How to include in your Net Worth
I reckon there are three ways to include the options from a SAYE scheme in your Net Worth.

Include at the value of the share price, with a floor set at the option price
This way we are reflecting the value as if we could exercise the option now, but recognising if the price drops below the option price we would take the cash.

Include as cash plus an option valuation
If we were so include we could value the option, typically using some closed formula approach like Black-Scholes.  But this would involve estimating the volatility of the under-lying share and it could get a bit messy.

Cash plus the option valuation would be added to Net Worth.

Interesting, if you have the time.

Include as cash
The simplest and most prudent approach.  Admittedly this will result in a step up in your Net Worth should you exercise the options.

What to do
I just include the cash value of mine, mainly out of laziness.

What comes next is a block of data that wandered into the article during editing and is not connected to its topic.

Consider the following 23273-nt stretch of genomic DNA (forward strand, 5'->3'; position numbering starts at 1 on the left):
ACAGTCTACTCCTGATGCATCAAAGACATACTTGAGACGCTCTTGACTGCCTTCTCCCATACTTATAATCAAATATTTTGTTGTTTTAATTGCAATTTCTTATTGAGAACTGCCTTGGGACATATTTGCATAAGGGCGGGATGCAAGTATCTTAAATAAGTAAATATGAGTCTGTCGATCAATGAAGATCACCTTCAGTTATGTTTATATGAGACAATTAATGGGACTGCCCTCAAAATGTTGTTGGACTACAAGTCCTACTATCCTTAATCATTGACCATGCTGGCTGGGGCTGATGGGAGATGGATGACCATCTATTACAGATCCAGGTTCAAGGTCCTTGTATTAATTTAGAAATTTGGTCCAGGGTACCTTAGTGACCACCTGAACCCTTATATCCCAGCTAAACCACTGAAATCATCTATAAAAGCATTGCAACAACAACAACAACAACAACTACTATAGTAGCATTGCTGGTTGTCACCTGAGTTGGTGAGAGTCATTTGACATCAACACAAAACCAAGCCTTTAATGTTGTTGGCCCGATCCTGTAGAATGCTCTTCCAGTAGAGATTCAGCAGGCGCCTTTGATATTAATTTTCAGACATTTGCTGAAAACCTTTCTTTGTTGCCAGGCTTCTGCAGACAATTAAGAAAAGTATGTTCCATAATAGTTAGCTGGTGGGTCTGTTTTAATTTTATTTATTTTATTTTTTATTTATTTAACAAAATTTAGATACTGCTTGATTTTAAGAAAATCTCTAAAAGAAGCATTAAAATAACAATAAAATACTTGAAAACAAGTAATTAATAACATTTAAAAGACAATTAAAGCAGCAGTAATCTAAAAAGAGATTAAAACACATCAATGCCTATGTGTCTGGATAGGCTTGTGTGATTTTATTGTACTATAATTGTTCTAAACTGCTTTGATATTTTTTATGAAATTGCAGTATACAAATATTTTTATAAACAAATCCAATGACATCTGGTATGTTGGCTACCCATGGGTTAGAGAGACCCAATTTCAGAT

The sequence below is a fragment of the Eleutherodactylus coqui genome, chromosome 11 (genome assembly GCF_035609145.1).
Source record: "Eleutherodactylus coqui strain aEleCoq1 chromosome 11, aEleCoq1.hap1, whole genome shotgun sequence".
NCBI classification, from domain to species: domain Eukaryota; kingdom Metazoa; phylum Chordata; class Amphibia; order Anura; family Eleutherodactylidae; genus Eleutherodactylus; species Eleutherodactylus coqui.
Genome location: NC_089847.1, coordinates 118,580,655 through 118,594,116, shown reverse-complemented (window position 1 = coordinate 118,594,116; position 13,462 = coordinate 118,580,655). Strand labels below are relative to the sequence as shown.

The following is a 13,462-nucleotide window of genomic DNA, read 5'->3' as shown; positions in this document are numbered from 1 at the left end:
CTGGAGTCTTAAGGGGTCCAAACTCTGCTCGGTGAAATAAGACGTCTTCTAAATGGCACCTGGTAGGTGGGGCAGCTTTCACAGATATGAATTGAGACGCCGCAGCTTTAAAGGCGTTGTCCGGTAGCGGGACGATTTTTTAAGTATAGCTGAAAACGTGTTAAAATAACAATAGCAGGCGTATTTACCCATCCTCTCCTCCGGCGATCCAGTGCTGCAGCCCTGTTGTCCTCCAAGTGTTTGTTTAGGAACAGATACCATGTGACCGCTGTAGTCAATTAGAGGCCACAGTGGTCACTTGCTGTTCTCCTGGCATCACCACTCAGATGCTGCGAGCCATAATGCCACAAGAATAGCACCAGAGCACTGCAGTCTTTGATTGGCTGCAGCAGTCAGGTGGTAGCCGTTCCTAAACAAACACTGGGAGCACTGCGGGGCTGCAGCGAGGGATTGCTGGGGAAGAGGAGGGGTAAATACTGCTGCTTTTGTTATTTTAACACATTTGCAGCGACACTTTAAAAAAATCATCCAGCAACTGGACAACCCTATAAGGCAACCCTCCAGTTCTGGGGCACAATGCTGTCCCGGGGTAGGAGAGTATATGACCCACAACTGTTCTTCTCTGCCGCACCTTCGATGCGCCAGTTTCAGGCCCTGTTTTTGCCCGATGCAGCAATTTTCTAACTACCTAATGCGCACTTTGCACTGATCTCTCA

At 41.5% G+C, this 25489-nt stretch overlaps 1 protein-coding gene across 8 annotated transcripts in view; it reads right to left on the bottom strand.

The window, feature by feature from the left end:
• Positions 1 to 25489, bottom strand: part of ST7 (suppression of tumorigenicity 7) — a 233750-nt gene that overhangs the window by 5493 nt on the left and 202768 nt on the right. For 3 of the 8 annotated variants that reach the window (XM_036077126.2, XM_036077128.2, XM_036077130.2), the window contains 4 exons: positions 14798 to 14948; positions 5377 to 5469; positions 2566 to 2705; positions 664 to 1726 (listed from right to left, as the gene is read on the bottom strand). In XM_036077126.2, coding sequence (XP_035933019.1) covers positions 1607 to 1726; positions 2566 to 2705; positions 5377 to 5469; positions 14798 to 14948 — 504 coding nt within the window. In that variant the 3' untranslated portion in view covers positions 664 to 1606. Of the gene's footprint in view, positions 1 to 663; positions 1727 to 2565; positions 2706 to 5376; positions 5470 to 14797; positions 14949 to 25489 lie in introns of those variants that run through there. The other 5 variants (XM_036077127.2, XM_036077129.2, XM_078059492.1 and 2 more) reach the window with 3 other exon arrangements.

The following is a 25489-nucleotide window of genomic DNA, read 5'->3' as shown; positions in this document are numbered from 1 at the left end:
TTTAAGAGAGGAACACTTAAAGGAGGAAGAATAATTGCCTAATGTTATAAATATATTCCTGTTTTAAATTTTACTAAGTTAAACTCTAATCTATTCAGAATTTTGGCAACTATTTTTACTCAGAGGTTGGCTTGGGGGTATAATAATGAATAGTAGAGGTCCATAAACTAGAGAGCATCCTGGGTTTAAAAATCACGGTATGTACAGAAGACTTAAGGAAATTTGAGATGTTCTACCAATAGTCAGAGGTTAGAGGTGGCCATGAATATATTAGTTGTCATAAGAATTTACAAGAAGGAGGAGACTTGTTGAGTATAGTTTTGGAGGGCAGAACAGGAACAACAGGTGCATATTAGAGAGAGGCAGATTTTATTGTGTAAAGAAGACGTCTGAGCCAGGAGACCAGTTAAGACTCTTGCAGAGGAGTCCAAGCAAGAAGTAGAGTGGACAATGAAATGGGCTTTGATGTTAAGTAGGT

I have been meaning to add an option valuation to see what it would look like, but it would probably just add more volatility to my New Worth.  Besides, Zoopla seems highly capable of adding all the volatility I need in my property value.

Are they worth it?
As your only form of saving, it seems fairly risky.  It’s easy to get blinded by the potential gains.  At the end of the day it is dependent upon the performance of one share price, and that’s it.  Contributing to a pension/ISA in the first place, in a diversified way, should be a prerequisite in my opinion.

I’ve lumped up for the full £500 a month into mine, into two different SAYE schemes.  At the moment they are both showing some sexy gains.

But that’s by luck rather than judgement, the share price could easily be down and I could be paying £500 a month into worthless options, just waiting for the price to recover.  Some of the schemes here didn’t to do well.

I’m happy with the SAYE scheme, as I’m lucky enough to be in profit.  And after they mature I would probably stump up for another term, perhaps not for the full £500 though.  I imagine I will time it just as a crash is around the corner.

Any thoughts on these schemes?